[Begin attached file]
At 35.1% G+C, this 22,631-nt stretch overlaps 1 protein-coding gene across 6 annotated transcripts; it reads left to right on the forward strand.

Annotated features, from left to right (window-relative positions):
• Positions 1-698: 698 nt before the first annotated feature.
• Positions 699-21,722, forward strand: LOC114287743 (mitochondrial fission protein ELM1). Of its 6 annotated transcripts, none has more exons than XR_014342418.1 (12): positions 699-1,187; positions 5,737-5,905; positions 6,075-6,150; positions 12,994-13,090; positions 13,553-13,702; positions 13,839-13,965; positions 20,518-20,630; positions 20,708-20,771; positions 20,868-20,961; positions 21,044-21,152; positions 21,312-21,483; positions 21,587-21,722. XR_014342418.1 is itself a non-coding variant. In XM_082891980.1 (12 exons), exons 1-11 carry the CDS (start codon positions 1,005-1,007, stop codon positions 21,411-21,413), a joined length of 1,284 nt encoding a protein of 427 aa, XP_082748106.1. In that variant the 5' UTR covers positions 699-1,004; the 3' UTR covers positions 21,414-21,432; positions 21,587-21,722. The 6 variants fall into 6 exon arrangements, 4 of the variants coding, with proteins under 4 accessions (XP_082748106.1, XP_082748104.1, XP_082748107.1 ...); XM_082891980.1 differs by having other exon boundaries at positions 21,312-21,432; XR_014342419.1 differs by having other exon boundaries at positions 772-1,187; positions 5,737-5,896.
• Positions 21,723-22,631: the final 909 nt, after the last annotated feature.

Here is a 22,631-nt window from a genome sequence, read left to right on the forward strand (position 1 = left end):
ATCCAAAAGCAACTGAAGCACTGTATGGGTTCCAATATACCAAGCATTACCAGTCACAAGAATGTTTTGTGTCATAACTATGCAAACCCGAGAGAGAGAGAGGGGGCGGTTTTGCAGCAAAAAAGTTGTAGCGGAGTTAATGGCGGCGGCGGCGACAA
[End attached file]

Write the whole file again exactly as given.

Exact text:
At 35.1% G+C, this 22,631-nt stretch overlaps 1 protein-coding gene across 6 annotated transcripts; it reads left to right on the forward strand.

Annotated features, from left to right (window-relative positions):
• Positions 1-698: 698 nt before the first annotated feature.
• Positions 699-21,722, forward strand: LOC114287743 (mitochondrial fission protein ELM1). Of its 6 annotated transcripts, none has more exons than XR_014342418.1 (12): positions 699-1,187; positions 5,737-5,905; positions 6,075-6,150; positions 12,994-13,090; positions 13,553-13,702; positions 13,839-13,965; positions 20,518-20,630; positions 20,708-20,771; positions 20,868-20,961; positions 21,044-21,152; positions 21,312-21,483; positions 21,587-21,722. XR_014342418.1 is itself a non-coding variant. In XM_082891980.1 (12 exons), exons 1-11 carry the CDS (start codon positions 1,005-1,007, stop codon positions 21,411-21,413), a joined length of 1,284 nt encoding a protein of 427 aa, XP_082748106.1. In that variant the 5' UTR covers positions 699-1,004; the 3' UTR covers positions 21,414-21,432; positions 21,587-21,722. The 6 variants fall into 6 exon arrangements, 4 of the variants coding, with proteins under 4 accessions (XP_082748106.1, XP_082748104.1, XP_082748107.1 ...); XM_082891980.1 differs by having other exon boundaries at positions 21,312-21,432; XR_014342419.1 differs by having other exon boundaries at positions 772-1,187; positions 5,737-5,896.
• Positions 21,723-22,631: the final 909 nt, after the last annotated feature.

Here is a 22,631-nt window from a genome sequence, read left to right on the forward strand (position 1 = left end):
ATCCAAAAGCAACTGAAGCACTGTATGGGTTCCAATATACCAAGCATTACCAGTCACAAGAATGTTTTGTGTCATAACTATGCAAACCCGAGAGAGAGAGAGGGGGCGGTTTTGCAGCAAAAAAGTTGTAGCGGAGTTAATGGCGGCGGCGGCGACAA